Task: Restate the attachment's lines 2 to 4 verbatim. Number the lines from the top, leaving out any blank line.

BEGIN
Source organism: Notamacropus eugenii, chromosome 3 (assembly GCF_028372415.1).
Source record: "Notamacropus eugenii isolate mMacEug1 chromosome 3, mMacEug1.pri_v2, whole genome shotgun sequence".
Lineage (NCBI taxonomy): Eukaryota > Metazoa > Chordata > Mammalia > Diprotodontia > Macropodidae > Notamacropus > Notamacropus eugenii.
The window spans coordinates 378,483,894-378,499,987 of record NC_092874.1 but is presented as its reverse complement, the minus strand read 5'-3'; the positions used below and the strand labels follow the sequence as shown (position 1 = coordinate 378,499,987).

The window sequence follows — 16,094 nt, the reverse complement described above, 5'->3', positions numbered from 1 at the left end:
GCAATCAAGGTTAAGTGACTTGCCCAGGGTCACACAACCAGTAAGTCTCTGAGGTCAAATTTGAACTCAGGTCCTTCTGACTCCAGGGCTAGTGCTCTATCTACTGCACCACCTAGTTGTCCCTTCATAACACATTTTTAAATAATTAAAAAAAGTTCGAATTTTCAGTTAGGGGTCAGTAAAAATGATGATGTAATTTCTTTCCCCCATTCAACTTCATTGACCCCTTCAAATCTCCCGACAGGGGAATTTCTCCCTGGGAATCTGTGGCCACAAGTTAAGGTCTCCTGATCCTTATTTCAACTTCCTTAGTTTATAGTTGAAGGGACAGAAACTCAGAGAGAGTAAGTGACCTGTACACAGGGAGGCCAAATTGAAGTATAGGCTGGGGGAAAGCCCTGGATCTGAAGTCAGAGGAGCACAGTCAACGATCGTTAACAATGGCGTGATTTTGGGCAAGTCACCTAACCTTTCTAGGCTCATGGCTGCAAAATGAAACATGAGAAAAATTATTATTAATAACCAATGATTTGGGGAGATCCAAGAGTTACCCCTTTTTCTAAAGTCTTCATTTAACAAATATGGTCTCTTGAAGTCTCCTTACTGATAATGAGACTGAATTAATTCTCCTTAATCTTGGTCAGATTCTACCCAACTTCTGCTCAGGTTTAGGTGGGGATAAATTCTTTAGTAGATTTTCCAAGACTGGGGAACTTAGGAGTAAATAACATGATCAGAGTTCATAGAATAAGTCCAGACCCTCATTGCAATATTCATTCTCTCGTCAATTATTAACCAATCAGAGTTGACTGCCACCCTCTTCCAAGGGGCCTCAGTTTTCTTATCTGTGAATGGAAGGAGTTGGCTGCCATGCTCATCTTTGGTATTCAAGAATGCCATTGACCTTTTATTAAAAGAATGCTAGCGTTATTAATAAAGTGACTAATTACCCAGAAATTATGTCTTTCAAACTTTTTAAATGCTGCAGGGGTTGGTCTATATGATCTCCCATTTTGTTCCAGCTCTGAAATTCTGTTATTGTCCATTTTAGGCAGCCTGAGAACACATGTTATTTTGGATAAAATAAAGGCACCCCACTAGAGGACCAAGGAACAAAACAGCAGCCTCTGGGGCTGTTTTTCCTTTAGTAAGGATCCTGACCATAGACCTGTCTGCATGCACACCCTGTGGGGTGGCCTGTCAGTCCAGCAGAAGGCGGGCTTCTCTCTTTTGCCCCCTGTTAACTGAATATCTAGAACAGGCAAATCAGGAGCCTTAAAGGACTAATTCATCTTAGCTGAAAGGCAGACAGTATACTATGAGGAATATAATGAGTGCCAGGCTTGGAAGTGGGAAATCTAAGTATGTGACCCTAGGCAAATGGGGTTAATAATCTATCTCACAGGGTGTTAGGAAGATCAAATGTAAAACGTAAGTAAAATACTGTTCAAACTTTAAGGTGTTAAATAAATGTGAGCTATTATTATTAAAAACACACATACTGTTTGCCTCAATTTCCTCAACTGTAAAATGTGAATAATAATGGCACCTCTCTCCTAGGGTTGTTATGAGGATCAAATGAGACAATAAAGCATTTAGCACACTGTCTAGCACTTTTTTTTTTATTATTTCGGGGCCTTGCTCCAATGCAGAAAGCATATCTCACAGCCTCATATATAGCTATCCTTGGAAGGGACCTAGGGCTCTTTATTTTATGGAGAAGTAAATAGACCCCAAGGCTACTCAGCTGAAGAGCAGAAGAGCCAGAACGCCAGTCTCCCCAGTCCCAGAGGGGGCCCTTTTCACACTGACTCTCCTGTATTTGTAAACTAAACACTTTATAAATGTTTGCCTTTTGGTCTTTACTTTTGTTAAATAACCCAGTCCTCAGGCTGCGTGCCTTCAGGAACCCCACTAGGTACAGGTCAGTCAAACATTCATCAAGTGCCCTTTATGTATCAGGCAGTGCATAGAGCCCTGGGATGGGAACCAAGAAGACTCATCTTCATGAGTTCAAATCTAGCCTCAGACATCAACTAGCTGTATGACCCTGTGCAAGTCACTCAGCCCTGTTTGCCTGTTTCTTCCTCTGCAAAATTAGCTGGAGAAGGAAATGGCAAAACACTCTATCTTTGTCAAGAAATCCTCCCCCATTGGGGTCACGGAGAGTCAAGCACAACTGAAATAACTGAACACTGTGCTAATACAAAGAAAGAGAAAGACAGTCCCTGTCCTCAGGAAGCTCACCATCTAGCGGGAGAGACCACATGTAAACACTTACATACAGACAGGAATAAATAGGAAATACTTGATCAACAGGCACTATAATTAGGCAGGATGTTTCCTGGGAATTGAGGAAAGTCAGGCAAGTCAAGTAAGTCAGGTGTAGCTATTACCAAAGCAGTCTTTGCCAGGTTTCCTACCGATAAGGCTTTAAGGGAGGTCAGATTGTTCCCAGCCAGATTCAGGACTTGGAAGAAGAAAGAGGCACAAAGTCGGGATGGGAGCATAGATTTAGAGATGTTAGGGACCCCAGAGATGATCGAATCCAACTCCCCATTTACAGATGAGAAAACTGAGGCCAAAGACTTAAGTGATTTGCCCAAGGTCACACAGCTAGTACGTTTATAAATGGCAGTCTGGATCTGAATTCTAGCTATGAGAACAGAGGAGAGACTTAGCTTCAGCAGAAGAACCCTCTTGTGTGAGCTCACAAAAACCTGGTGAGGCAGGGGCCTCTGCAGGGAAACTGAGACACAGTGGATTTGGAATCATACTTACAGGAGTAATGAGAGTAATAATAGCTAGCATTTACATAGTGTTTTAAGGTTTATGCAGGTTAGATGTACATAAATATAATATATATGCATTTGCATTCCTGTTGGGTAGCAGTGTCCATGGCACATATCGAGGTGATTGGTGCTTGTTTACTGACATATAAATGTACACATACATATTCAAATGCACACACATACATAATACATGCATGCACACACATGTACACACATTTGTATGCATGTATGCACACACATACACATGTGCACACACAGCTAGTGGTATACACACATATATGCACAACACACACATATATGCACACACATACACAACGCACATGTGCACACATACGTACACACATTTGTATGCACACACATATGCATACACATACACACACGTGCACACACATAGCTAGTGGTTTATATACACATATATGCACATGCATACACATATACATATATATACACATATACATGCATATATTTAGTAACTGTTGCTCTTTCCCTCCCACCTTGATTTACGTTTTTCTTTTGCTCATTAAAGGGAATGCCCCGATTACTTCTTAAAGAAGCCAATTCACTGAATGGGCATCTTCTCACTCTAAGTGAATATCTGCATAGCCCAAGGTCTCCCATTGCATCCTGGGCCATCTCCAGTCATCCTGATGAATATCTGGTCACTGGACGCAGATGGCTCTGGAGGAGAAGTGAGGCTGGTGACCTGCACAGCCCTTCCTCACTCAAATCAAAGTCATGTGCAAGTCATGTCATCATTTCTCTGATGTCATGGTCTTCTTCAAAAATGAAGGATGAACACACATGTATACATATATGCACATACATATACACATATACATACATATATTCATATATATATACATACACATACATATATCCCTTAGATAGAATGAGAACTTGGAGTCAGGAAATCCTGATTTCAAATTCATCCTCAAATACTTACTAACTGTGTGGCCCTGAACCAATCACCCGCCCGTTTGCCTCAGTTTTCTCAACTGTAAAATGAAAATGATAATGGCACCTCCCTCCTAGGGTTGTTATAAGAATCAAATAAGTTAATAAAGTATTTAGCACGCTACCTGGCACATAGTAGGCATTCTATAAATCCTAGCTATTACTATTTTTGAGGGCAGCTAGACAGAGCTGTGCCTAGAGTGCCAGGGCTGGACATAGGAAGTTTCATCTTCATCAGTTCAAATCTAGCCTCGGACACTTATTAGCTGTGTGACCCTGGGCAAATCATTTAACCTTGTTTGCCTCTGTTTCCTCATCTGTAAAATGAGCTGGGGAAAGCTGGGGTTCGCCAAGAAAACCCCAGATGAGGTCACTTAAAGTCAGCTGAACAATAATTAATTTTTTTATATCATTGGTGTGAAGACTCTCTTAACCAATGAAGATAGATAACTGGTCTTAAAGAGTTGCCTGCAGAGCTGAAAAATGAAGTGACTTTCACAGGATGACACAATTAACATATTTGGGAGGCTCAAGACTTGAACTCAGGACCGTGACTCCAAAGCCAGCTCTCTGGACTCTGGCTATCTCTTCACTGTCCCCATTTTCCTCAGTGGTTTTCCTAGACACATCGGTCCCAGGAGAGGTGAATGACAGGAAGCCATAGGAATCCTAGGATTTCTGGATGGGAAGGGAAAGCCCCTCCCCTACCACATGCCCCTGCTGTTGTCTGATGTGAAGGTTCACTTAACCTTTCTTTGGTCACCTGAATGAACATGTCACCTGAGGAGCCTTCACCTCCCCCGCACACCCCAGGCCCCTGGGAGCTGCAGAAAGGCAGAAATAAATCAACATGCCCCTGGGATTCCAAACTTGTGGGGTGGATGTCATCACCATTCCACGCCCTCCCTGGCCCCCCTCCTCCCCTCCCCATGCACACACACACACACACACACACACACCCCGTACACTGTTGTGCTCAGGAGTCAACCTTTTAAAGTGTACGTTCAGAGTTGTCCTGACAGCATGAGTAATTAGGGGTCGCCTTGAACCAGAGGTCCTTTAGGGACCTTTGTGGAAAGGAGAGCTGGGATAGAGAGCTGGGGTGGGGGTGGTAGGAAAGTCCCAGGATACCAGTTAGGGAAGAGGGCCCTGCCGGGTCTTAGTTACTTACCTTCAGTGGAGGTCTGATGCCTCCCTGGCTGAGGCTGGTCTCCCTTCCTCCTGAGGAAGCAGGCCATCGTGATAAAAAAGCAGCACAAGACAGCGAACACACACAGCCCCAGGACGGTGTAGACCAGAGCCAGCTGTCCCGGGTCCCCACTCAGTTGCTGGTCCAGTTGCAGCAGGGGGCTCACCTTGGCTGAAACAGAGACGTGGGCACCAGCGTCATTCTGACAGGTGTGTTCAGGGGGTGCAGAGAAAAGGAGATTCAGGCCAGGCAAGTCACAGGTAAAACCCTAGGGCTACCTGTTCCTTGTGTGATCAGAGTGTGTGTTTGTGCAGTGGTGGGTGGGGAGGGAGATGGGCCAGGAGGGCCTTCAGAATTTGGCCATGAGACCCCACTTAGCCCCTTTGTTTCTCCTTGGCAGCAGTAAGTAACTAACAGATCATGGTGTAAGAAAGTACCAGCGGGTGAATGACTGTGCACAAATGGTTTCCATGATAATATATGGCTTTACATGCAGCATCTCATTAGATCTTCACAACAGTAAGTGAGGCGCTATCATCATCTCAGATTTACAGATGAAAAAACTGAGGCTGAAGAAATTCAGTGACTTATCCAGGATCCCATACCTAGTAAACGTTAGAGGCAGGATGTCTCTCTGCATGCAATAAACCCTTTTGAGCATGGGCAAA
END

Source record: "Notamacropus eugenii isolate mMacEug1 chromosome 3, mMacEug1.pri_v2, whole genome shotgun sequence".
Lineage (NCBI taxonomy): Eukaryota > Metazoa > Chordata > Mammalia > Diprotodontia > Macropodidae > Notamacropus > Notamacropus eugenii.
The window spans coordinates 378,483,894-378,499,987 of record NC_092874.1 but is presented as its reverse complement, the minus strand read 5'-3'; the positions used below and the strand labels follow the sequence as shown (position 1 = coordinate 378,499,987).